Def Leppard appeared after Slade and didn’t go down too well with the crowd. Joe Elliott: “The legend about us getting bottled off at Reading 1980 is a myth really – we got an encore at Reading. We probably had six or seven bottles of piss thrown up – and maybe a tomato – but it didn’t put us off. That ‘backlash’ was all blown out of proportion. We’re living proof that bad reviews make no difference.” Actually they were pretty good.
Whitesnake consolidated their position as worthy festival headliners. They’d closed the festival the previous year, despite not receiving top billing in the pre-festival publicity. This year, however, their headline status was clear, and they deserved it. They had just released Ready an’ Willing their third studio album, which reached No. 6 on the UK Albums Chart, and featured the hit single: “Fool for Your Loving”. This was a great Whitesnake performance; their set now included classic Purple tracks “Soldier or Fortune” and “Mistreated” and new favourites the aforementioned “Fool for Your Loving”, along with “Walking in the Shadow of the Blues” and “Ain’t No Love in the Heart of the City.”
Whitesnake setlist included: Sweet Talker; Walking in the Shadow of the Blues; Ain’t Gonna Cry No More; Love hunter; Mistreated; Soldier of Fortune; Ain’t No Love in the Heart of the City; Fool for Your Loving
I got back to the camp site after Whitesnake and discovered that someone had nicked my tent 😦 Oh well, you can’t win them all. It was a cheap crappy tent anyway. This my last visit to Reading. The following year my mates and I decided to stay up North and attend the Rock on the Tyne festival, and once the annual cycle of attending Reading was broken, we never returned. For me, family and the pressures of parenthood kicked in, and the heavy metal dominance within the line-up made the Reading festival seem a little less attractive. I’d been 9 years in a row, seen the emergence of Quo, Genesis and Thin Lizzy, the re-emergence of Slade, great sets by the Faces, Rory and Yes, festival favourites like Edgar Broughton and Hawkwind, my personal favorites like Stray, the introduction of punk and new wave to the bill, and the recent growth in popularity of (new) heavy metal. Over the years I have toyed with the idea of returning to the Reading festival, or going to the more local Leeds festival, but have never got round to doing so. I suppose I fear that if I do, I will feel too old, and too out of place 🙂 I had some great, crazy times at Reading; maybe it’s best to leave the memories as they are. If I did go along, it could never be the same as when I was young.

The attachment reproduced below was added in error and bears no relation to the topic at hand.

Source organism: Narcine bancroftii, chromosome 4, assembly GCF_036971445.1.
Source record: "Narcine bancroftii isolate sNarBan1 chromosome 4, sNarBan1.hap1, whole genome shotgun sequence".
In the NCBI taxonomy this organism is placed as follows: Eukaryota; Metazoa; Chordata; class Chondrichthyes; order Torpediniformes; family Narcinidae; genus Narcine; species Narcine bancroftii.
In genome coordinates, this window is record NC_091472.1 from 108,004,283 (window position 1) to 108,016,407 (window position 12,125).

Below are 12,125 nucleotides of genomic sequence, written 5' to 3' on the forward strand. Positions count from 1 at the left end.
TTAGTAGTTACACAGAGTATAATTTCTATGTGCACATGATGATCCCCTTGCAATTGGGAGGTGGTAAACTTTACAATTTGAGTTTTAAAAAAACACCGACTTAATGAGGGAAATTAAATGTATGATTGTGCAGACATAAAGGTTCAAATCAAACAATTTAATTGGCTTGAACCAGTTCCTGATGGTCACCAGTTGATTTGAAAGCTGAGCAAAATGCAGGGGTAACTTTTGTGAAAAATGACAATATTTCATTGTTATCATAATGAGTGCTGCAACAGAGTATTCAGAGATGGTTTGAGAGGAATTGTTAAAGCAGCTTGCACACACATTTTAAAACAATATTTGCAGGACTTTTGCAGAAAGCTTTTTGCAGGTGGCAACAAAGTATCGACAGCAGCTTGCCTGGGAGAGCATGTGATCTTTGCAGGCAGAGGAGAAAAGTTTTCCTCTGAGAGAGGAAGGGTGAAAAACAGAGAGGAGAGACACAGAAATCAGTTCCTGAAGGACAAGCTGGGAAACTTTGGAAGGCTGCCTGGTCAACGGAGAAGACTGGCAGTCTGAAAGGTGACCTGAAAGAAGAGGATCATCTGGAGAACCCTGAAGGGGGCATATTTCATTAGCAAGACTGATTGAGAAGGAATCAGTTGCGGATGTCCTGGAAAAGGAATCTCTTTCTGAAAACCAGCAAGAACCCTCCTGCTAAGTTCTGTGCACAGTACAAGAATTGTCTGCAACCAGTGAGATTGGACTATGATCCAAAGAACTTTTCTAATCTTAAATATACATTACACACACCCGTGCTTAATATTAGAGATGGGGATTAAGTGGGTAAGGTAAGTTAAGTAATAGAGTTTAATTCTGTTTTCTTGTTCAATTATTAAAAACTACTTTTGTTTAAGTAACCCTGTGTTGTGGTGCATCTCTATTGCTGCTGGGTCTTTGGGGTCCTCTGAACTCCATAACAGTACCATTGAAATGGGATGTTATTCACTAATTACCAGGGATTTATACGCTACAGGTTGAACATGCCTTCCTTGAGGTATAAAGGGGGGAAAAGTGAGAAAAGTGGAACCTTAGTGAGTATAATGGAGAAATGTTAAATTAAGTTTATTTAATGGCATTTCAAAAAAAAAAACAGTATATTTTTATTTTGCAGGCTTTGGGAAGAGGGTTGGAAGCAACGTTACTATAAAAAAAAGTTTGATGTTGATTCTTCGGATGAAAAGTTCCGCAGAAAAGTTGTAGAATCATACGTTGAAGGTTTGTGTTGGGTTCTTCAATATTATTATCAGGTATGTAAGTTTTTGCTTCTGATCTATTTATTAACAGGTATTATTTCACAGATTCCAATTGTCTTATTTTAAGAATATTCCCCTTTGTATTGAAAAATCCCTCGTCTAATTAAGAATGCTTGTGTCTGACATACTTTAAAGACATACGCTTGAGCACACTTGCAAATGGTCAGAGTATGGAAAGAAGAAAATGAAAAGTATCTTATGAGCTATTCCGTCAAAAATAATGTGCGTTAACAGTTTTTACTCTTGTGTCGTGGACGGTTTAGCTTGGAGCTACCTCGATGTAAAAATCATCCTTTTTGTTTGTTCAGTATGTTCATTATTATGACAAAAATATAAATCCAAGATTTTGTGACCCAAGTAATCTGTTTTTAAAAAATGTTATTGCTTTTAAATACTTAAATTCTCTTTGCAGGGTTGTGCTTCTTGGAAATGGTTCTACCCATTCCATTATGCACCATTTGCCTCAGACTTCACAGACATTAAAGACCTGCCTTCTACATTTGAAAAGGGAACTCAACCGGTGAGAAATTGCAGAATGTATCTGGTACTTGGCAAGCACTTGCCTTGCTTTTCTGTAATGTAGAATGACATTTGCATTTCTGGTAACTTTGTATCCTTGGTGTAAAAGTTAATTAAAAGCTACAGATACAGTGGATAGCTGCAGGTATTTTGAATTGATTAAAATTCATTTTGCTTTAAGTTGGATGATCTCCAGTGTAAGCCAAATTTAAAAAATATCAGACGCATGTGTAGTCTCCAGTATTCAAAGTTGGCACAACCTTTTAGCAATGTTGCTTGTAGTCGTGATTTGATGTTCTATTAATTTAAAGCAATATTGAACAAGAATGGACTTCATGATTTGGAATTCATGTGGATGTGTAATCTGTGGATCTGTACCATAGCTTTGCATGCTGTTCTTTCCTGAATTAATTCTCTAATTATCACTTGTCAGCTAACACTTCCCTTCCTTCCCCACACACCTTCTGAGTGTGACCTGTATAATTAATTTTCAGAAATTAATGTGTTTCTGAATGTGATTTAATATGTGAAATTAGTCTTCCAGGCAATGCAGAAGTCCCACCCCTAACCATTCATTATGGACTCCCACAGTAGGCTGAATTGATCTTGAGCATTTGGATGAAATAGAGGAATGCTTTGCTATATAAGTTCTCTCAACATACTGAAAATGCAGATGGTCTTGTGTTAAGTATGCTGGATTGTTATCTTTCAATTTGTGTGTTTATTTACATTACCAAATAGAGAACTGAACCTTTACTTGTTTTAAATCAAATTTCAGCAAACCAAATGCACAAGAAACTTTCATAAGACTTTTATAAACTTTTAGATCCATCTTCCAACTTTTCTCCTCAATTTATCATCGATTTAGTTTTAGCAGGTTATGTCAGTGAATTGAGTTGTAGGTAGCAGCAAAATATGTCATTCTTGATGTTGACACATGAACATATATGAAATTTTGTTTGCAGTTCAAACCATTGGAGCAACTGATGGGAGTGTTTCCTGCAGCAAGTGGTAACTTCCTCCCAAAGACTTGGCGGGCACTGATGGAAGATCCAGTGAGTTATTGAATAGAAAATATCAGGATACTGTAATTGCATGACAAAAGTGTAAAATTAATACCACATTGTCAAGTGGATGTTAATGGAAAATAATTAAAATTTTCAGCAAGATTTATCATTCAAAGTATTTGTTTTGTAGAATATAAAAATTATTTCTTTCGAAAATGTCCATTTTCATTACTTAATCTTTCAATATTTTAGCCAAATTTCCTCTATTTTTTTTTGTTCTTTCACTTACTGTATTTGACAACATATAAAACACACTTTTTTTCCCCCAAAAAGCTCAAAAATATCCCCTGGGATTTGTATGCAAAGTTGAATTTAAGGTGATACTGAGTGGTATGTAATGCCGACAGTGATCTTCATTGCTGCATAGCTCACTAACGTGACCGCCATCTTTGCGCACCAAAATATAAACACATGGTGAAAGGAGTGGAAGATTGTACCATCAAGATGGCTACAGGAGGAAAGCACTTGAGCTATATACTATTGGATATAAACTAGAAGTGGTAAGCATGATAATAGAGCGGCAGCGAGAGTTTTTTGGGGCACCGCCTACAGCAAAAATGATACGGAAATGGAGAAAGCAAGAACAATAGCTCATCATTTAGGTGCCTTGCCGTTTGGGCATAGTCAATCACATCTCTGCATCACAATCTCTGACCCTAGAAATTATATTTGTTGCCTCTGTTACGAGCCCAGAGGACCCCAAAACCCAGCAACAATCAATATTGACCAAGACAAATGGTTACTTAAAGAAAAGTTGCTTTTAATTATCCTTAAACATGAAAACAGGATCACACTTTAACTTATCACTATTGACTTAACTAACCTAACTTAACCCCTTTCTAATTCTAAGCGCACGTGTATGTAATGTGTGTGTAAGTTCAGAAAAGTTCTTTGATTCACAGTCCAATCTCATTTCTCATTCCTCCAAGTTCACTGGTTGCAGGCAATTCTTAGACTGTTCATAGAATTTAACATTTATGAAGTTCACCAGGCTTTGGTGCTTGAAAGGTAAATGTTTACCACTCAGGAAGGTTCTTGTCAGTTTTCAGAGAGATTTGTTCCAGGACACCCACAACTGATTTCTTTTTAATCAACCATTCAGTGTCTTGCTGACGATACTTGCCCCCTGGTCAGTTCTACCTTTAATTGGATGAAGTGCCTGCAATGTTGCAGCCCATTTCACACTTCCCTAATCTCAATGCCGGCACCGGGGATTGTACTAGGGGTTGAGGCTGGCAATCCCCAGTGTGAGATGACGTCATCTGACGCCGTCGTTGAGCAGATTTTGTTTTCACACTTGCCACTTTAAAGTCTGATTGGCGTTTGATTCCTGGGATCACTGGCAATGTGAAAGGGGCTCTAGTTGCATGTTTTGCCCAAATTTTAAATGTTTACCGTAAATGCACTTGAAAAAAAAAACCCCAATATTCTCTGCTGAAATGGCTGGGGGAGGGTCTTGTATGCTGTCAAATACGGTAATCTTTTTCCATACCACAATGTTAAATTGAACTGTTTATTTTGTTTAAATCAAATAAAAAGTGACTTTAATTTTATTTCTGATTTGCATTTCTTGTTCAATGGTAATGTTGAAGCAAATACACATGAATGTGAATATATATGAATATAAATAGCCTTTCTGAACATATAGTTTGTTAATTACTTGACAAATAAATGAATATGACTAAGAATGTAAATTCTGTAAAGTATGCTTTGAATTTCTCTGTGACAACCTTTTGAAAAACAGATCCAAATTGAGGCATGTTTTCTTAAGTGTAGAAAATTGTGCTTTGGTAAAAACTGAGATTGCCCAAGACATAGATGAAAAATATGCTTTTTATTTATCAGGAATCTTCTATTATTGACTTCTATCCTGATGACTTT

Posted by vintagerock in Alan Stivell, Alberto Y Lost Trios Paranoias, Babe Ruth, Caravan, Climax Blues Band, Dr Feelgood, Hawkwind, Heavy Metal Kids, Joan Armatrading, John McLaughlin, Judas Priest, Kokomo, Kursaal Flyers, Mahavishnu Orchestra, Ozark Mountain Daredevils, Reading festival, Robin Trower, SNAFU, Soft Machine, String Driven Thing, Supertramp, Thin Lizzy, UFO, Wally, Wishbone Ash, Yes. Tagged: blues, classic rock, concert, concerts, festival, gig, gigs, R&B, rock, rock n roll. Leave a comment
The Reading Festival 22nd – 24th August 1975
The Reading Festival hit its peak of success in the mid ’70s, and the 1975 festival sold out in advance. Although the previous years’ festivals that I had attended all seemed pretty full, you were still able to roll up and pay at the entrance. In 1975 the success of the festival and the draw of bands like Yes and Wishbone Ash ensured the site was completely packed, with hardly any room to be found in the campsites and car parks.